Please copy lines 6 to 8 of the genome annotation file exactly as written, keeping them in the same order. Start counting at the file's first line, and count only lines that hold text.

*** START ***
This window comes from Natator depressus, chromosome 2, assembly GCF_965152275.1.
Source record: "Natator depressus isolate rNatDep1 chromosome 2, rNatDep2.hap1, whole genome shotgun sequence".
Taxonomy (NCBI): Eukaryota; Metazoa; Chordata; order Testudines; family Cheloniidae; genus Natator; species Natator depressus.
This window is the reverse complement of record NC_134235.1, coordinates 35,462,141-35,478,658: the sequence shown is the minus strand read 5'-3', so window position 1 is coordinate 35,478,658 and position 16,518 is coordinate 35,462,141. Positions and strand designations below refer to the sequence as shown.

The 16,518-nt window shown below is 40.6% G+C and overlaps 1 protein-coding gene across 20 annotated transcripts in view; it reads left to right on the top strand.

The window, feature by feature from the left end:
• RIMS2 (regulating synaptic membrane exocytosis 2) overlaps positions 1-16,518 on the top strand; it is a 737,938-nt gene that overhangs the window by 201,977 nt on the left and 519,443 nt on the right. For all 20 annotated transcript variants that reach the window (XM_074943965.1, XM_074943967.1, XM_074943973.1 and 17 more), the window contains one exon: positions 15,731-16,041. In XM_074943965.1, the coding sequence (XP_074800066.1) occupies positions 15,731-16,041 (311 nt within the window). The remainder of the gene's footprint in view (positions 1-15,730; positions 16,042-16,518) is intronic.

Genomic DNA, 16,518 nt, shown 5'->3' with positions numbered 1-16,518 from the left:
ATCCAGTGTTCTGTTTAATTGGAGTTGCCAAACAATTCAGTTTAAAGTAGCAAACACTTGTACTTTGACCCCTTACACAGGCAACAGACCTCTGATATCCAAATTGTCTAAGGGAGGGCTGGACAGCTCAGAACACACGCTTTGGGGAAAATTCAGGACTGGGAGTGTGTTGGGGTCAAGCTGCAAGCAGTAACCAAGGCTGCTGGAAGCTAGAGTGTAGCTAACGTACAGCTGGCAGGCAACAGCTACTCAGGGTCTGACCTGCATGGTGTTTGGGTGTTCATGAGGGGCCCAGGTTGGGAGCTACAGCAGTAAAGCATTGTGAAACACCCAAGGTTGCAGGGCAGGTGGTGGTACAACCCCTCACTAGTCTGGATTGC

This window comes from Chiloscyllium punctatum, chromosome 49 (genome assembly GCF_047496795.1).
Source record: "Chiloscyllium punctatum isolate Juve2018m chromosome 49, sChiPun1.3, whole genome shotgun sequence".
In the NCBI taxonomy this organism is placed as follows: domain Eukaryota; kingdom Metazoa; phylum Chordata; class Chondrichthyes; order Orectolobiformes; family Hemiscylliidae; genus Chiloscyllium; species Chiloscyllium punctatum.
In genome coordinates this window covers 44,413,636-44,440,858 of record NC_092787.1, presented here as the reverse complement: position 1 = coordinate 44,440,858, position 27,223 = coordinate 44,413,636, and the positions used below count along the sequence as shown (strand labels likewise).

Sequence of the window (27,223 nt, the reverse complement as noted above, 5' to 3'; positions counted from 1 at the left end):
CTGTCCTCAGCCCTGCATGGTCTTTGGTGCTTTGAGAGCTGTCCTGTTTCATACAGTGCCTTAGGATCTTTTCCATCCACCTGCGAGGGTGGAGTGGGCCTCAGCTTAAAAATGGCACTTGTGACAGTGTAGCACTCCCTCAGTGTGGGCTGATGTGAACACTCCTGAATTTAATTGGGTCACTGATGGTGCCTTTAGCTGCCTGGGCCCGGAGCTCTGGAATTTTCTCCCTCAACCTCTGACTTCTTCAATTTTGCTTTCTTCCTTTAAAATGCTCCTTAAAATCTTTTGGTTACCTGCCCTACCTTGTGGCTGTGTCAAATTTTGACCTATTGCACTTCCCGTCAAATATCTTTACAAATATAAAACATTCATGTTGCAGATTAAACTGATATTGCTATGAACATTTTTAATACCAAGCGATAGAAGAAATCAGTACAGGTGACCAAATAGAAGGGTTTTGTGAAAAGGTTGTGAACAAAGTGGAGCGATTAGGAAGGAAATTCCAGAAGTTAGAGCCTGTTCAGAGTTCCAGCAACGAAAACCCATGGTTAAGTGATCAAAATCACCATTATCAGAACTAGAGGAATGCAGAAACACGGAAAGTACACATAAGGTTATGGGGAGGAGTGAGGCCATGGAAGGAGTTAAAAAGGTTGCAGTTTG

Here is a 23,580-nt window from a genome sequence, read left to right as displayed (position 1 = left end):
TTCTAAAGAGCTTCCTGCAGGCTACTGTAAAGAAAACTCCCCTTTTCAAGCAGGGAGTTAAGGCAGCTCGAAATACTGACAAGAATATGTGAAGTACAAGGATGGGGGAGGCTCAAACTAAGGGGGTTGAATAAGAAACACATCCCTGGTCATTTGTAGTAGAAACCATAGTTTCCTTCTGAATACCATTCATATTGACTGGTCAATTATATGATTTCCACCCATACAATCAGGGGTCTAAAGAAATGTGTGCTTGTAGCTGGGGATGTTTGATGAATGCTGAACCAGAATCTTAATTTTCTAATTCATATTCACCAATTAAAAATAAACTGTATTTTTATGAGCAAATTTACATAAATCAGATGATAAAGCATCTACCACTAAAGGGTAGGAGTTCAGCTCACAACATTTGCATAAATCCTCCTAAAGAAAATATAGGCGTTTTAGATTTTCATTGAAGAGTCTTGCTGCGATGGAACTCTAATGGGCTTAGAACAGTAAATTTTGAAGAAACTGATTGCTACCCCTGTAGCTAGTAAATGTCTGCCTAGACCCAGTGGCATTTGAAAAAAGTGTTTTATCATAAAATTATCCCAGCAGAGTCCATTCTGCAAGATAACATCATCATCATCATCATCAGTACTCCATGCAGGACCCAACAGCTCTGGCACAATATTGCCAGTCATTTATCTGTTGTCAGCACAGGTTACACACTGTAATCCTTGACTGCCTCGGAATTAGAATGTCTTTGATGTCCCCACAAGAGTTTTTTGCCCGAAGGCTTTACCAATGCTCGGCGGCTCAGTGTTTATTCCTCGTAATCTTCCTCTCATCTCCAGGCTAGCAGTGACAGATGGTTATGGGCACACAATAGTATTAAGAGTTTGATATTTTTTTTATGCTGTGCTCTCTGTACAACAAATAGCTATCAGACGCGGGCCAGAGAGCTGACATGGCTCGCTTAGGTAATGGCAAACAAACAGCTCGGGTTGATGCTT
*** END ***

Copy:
The window, feature by feature from the left end:
• RIMS2 (regulating synaptic membrane exocytosis 2) overlaps positions 1-16,518 on the top strand; it is a 737,938-nt gene that overhangs the window by 201,977 nt on the left and 519,443 nt on the right. For all 20 annotated transcript variants that reach the window (XM_074943965.1, XM_074943967.1, XM_074943973.1 and 17 more), the window contains one exon: positions 15,731-16,041. In XM_074943965.1, the coding sequence (XP_074800066.1) occupies positions 15,731-16,041 (311 nt within the window). The remainder of the gene's footprint in view (positions 1-15,730; positions 16,042-16,518) is intronic.

Genomic DNA, 16,518 nt, shown 5'->3' with positions numbered 1-16,518 from the left: